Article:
....Wha? Homestarmy 20:26, 8 February 2007 (UTC)

Quote: “The [Supreme] Court has become increasingly hostile to Christianity. It represents more of a threat to representative government than any other force – more than budget deficits, more than terrorism.” (“Confronting the Judicial War on Faith” conference, March 7, 2005)

And, at the time of that posting, it probably was, what with frequent 5 to 4 decisions against Christianity-based opinions and whatnot. By siding against us in so many abortion-related cases, more un-born children have died as a result than everyone who died in 9/11 combined. I'm not sure why you think I might be surprised or somehow shocked by this opinion of FRC, unless you're trying to out me or something, but I assure you, people who've gotten to know me deeply already know i'm quite Fundamentalist, and I fail to see what's to be gained. Homestarmy 20:26, 8 February 2007 (UTC)

Jerry Falwell:

  • His newspaper labeled the children’s show character Tinky Winky a stalking horse for the gay-rights movement in 1999. *He has asserted that the Antichrist is alive today and is Jewish.
  • Two days after the Sept. 11, 2001, terrorist attacks, Falwell appeared on Pat Robertson’s “700 Club” and opined that God had lifted his protection and allowed “the enemies of America to give us probably what we deserve.”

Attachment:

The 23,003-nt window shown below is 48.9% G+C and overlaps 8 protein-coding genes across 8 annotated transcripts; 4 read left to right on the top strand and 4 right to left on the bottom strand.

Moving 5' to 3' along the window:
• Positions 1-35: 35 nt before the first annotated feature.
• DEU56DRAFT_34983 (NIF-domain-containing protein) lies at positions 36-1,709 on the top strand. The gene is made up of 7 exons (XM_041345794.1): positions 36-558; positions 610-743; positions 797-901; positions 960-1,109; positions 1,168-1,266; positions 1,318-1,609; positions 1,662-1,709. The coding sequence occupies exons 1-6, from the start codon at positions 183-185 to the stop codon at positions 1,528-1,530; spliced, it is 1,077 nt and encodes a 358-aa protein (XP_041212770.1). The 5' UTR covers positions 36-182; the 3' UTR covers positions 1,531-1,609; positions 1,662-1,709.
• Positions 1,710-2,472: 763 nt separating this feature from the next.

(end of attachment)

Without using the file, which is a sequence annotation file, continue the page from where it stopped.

The teletubbies is possibly one of the creepiest looking shows i've ever seen or heard of, and whether its a front of the homosexual-rights movement or not, I still wouldn't recommend anyone watch it. Not because of something Fundamentalist related, but because shows like that are just increadibly disturbing on a deeper level. The antichrist comment may or may not be true, I don't see how that's anti-semetical or something, but once again, now you know why many Fundamentalists are easily skeptical of televangelist types.

Falwell Quote: “Separation of Church and State has long been the battle cry of civil libertarians wishing to purge our glorious Christian heritage from our nation’s history. Of course, the term never once appears in our Constitution and is a modern fabrication of discrimination.” (“Falwell Fax,” April 10, 1998)